early giraffe relative at the bottom and modern giraffes at top
“Necks for Sex” May Explain Giraffes’ Distinctive Anatomy 
Andy Carstens | Jun 3, 2022
An analysis of skull and vertebrae fossils suggests that an early relative of giraffes butted heads to compete for mates, which may reveal why modern giraffes are so throaty.
The Scientist Speaks Podcast – Episode 6
The Scientist Creative Services Team | Jun 30, 2020
A Game of Cancer and Evolution
GFP highlighting mouse neurons
Science Snapshot: How Brains Handle Surprise Parties
Lisa Winter | Jun 3, 2022
When unexpected events occur, norepinephrine signals mouse brains to pay attention to key details.
Ribbon weed meadow in Shark Bay, Western Australia
World’s Largest Organism Discovered Underwater
Andy Carstens | Jun 2, 2022
Off the western Australian coast, in Shark Bay, a field of seagrass big enough to cover Washington, DC, has flourished for more than four millennia, a new study finds.
A pair of zebra finches in a cage
Animal Divorce: When and Why Pairs Break Up
Catherine Offord | Jun 1, 2022
Many species of birds and other vertebrates form pair bonds and mate with just one other individual for much of their lives. But the unions don’t always work out. Scientists want to know the underlying factors.
An artist's rendering of the ancient arthropod Erratus sperare
Anatomical Firsts in Early Arthropods
Clare Watson | Jun 1, 2022
A team of scientists have discovered an ancient arthropod that may show the origins of branched limbs and the first gill-like breathing structures in the clade.
Infographic showing genetic and social monogamy in birds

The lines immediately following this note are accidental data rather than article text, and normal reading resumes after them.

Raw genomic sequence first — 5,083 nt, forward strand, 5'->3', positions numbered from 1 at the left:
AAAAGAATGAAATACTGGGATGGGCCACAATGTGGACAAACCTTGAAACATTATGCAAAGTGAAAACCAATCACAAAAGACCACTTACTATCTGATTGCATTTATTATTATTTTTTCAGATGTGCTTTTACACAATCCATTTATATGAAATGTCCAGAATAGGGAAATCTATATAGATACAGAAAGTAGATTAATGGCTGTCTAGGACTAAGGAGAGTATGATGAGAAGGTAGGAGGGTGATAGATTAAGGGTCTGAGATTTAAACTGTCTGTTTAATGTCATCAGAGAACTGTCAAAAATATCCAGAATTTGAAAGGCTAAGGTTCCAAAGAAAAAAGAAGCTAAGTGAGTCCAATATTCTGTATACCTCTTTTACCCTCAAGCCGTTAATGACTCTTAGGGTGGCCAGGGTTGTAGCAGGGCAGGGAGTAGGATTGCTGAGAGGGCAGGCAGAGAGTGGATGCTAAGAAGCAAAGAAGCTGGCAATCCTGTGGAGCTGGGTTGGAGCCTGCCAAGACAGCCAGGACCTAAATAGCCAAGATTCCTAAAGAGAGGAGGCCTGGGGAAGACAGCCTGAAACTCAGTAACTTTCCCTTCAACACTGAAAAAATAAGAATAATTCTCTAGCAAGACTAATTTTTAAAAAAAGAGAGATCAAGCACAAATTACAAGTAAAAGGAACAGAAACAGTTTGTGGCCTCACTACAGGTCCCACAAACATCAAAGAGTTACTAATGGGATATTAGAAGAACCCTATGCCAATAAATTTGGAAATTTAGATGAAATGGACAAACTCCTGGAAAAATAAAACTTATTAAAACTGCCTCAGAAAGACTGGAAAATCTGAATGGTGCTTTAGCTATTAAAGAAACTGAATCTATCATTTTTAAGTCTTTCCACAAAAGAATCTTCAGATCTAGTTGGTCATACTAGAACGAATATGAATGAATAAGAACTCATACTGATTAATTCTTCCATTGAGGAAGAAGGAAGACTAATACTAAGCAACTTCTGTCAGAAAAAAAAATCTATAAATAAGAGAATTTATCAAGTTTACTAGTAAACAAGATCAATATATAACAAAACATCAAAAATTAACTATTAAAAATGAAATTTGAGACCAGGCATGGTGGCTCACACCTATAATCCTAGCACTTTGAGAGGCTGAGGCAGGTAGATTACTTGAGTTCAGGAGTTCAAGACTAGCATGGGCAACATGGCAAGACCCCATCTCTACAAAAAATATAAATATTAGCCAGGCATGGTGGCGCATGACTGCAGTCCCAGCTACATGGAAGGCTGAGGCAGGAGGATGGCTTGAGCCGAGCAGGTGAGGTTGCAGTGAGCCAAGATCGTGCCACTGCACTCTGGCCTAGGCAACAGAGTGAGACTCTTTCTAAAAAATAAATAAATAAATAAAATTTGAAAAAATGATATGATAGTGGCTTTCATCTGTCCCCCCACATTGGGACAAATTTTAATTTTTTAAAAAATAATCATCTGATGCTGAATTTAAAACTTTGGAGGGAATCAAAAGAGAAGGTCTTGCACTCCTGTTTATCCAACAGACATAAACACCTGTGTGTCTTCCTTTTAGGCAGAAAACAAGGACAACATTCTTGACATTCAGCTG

Infographic: A New Look at Monogamy Across the Animal Kingdom
Catherine Offord | Jun 1, 2022
Advances in genetics in recent years has revealed that many apparently exclusive pairs in fact sometimes mate with individuals other than their partner, but social monogamy is widespread.
Illustration of a Tyrannosaurus rex on a rock on a mountain
Most Dinosaurs Were Warm-Blooded After All
Catherine Offord | May 26, 2022
Endothermy was widespread among both avian and non-avian dinosaurs, a study suggests, so the metabolic strategy is unlikely to account for birds’ survival through the mass extinction event that wiped out their dinosaur cousins.
Salamander on log
Science Snapshot: Free Fallin’ Salamanders
Lisa Winter | May 26, 2022
Arboreal salamanders use skydiving techniques to avoid smashing to the ground after a fall.
Outlines of people in multiple colors
HHMI to Award More than $1 Billion to Promote Equity in Research
Andy Carstens | May 26, 2022
A new program will provide 150 early-career scientists committed to advancing diversity, inclusion, and equity up to $8.6 million each.
portrait of Marilyn Fogel in front of bookcase
Marilyn Fogel, Biogeochemist and “Isotope Queen,” Dies at 69
Andy Carstens | May 25, 2022
Fogel mined information from isotopes to explore modern and ancient ecosystems, climatic changes, and evolution.
The fossil tooth found in the Annamite Mountains in Laos
Ancient Tooth Could Be Clue in Denisovan Migration Mystery
Andy Carstens | May 18, 2022
The new fossil from Laos helps answer the question of how some people from Oceania carry DNA from the ancient hominin.